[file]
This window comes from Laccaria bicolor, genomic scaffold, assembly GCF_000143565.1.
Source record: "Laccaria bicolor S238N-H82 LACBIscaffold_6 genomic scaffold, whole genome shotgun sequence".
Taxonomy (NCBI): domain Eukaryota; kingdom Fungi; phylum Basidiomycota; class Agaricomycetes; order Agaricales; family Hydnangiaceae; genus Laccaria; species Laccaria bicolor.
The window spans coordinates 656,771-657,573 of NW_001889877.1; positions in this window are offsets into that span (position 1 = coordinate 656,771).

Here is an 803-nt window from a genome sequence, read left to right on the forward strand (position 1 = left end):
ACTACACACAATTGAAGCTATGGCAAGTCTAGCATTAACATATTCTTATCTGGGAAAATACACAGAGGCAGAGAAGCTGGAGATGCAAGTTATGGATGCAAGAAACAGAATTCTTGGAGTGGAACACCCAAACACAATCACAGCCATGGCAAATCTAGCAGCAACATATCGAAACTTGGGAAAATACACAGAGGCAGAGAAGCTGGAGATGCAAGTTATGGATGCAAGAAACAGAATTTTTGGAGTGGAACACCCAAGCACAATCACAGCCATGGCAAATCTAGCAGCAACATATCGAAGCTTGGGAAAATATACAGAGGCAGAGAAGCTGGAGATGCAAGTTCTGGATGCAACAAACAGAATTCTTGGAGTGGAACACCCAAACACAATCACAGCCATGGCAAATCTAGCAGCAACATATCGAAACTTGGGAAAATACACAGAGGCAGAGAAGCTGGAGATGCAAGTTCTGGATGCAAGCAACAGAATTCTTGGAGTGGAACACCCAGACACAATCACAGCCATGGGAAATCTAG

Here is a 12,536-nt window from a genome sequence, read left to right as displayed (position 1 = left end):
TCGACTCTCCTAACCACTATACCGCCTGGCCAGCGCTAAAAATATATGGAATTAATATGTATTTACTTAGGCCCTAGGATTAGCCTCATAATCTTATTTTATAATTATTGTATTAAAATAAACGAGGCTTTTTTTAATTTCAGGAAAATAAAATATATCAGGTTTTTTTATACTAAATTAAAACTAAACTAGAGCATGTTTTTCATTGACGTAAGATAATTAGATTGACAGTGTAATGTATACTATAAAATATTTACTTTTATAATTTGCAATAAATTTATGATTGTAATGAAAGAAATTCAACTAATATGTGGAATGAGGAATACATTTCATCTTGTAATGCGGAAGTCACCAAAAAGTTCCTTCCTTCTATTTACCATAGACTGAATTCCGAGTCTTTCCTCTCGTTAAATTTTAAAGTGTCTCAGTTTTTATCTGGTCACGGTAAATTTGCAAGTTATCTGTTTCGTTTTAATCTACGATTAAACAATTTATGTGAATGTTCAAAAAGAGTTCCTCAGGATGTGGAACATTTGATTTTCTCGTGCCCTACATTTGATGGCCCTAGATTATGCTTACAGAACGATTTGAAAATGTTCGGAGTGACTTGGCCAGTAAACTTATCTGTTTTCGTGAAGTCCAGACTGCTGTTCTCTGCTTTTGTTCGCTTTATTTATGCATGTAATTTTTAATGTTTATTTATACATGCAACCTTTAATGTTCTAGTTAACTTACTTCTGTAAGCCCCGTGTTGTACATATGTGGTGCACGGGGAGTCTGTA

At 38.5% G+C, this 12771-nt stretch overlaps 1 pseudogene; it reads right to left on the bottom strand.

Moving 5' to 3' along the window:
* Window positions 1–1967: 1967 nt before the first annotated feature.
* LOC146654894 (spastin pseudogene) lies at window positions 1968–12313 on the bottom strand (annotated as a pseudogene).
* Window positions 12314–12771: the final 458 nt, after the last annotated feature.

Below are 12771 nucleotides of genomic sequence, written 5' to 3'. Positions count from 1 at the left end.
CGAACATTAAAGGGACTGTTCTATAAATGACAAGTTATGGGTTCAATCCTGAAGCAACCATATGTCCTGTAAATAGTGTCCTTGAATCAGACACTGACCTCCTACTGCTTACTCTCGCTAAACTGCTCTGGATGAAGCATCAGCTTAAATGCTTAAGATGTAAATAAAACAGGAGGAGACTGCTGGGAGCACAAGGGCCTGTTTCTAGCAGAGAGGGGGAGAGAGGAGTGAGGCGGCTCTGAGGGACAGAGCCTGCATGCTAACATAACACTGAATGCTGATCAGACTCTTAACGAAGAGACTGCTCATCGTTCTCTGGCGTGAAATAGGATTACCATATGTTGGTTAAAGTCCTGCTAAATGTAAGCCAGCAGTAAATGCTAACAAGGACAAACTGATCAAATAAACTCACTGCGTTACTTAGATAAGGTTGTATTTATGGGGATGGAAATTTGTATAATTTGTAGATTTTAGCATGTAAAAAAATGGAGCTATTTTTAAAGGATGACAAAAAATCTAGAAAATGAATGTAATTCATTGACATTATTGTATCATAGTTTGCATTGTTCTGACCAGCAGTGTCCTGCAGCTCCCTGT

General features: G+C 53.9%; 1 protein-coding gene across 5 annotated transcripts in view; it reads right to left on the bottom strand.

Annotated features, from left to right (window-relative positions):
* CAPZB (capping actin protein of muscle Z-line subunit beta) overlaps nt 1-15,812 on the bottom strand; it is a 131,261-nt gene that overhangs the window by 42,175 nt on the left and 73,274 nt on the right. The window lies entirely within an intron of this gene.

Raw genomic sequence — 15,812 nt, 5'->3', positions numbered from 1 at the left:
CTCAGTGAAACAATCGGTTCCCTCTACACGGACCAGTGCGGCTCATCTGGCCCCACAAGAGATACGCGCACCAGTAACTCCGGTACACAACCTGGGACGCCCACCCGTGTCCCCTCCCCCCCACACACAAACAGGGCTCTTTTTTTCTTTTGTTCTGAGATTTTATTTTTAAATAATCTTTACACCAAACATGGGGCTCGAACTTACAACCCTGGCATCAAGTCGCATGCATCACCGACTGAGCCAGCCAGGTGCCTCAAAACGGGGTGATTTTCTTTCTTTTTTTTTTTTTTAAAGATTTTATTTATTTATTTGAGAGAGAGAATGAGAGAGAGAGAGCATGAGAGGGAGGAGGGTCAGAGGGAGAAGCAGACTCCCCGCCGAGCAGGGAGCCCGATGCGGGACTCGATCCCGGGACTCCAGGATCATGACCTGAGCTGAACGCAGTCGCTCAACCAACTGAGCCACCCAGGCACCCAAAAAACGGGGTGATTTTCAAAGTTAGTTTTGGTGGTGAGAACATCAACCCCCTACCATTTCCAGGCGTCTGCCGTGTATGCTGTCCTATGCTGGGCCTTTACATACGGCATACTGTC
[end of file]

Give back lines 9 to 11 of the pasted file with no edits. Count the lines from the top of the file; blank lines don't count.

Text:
At 38.5% G+C, this 12771-nt stretch overlaps 1 pseudogene; it reads right to left on the bottom strand.

Moving 5' to 3' along the window:
* Window positions 1–1967: 1967 nt before the first annotated feature.